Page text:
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I'm not entirely new to iPhone dev, but I ran across a situation where I was unsure about the best design choice for my code.

I have a view controller which asynchronously fetches an image from the internet and loads it into an image view. When the app receives a memory warning however, the imageView is released by didReceiveMemoryWarning. If the app receives a memory warning while loading an image, the imageView is nil by the time my code tries to load the image into the imageView.

What is the best practice for viewDidLoad? Should I just instantiate any variables that I may need later on? Or should I just check for nil values elsewhere in my code?

Also, in viewDidUnload, should I just set IBOutlet variables to nil? Why is this?

Thanks! -Matt

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It's not a direct answer to this question, but perhaps you should have the download operation cancel on the memory warning as well... – Jason Coco Nov 13 '10 at 5:29

Why not just create the image view on demand when the image is loaded? No need to create it any earlier. Or, if you do, then just have code to recreate it if it has been released.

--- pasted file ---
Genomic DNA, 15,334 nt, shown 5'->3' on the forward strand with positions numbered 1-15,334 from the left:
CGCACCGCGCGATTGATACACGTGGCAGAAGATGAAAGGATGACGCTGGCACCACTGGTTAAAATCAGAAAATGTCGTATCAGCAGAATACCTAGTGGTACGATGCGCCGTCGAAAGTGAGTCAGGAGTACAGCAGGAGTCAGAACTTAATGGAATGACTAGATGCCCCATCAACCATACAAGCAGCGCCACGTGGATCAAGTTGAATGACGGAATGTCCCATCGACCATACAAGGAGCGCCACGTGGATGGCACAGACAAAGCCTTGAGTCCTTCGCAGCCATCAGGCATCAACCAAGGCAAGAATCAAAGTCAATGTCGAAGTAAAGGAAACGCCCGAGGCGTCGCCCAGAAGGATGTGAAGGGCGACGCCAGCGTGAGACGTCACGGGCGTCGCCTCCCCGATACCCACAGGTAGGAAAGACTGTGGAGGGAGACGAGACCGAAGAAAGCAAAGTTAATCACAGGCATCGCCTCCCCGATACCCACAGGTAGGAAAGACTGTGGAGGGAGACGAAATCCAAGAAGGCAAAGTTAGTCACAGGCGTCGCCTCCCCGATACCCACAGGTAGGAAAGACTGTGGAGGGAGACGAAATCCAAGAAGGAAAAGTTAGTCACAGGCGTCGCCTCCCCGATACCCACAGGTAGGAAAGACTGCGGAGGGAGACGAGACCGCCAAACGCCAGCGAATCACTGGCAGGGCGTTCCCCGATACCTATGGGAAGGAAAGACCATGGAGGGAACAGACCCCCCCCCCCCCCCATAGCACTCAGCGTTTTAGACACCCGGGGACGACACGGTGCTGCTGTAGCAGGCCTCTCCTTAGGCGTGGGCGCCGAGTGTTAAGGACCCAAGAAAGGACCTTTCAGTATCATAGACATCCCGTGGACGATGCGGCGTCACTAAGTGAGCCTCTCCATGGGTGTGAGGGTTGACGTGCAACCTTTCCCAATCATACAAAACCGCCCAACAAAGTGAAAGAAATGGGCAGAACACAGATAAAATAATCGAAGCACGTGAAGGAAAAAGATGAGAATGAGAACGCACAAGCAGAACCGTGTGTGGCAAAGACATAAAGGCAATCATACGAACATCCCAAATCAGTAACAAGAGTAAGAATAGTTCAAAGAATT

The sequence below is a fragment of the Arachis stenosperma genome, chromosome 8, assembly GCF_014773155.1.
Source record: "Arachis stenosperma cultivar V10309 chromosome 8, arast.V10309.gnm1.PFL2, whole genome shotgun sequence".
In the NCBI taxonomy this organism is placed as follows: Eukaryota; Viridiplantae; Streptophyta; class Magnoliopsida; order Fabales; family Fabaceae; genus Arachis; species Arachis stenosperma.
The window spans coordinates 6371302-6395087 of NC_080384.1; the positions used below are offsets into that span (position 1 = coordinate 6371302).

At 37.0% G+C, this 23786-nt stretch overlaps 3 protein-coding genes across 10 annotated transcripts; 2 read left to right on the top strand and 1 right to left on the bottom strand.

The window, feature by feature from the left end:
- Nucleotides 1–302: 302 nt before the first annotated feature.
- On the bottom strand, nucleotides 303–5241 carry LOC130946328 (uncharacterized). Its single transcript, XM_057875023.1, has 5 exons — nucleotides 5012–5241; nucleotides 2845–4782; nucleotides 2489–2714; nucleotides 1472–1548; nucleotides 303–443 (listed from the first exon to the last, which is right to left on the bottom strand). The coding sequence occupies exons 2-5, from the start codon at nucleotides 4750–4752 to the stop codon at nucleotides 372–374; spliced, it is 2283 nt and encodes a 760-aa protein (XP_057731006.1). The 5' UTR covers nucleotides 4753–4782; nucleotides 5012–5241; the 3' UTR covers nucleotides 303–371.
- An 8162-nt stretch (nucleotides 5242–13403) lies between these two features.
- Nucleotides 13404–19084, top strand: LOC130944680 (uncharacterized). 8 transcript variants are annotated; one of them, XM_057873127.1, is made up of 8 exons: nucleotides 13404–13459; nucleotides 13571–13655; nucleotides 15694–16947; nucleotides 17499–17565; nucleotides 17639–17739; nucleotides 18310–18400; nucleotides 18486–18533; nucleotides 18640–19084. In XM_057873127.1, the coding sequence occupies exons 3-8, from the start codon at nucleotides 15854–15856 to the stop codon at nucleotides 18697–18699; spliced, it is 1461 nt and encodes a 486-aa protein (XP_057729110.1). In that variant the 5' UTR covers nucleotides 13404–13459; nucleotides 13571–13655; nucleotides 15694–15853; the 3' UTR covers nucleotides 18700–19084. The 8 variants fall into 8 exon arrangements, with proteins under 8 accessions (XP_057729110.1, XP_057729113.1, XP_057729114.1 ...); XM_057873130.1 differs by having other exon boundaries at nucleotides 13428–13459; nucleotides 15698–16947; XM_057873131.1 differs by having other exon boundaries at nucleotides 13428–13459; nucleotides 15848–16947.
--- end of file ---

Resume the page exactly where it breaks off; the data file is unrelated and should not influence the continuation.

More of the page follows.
In viewdidunload you should release resources that you created in viewdidload (or load view). Including any IBoutlets that interface builder hooked up for you. It's good practice to set these variables to nil to ensure they won't be inadvertently accessed after release, or double released.

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  1. IBOutlets can be both instance variables and properties. In both case, we should release the references when the view, which is top most superview, is unloaded. Setting the IBOutlet retained properties to nil releases the reference automatically, but for instance variables we need to release them. We still need to set instance variables to nil because viewDidUnload is not dealloc, so we must comply with the managed memory rule or we might have invalid references sitting around inside the instance.

  2. I don't think there are rules about what you should do in viewDidLoad, but if you did release and set some variables to nil in viewDidUnload, you need not have to check for nil again in the viewDidLoad unless you don't trust the framework.

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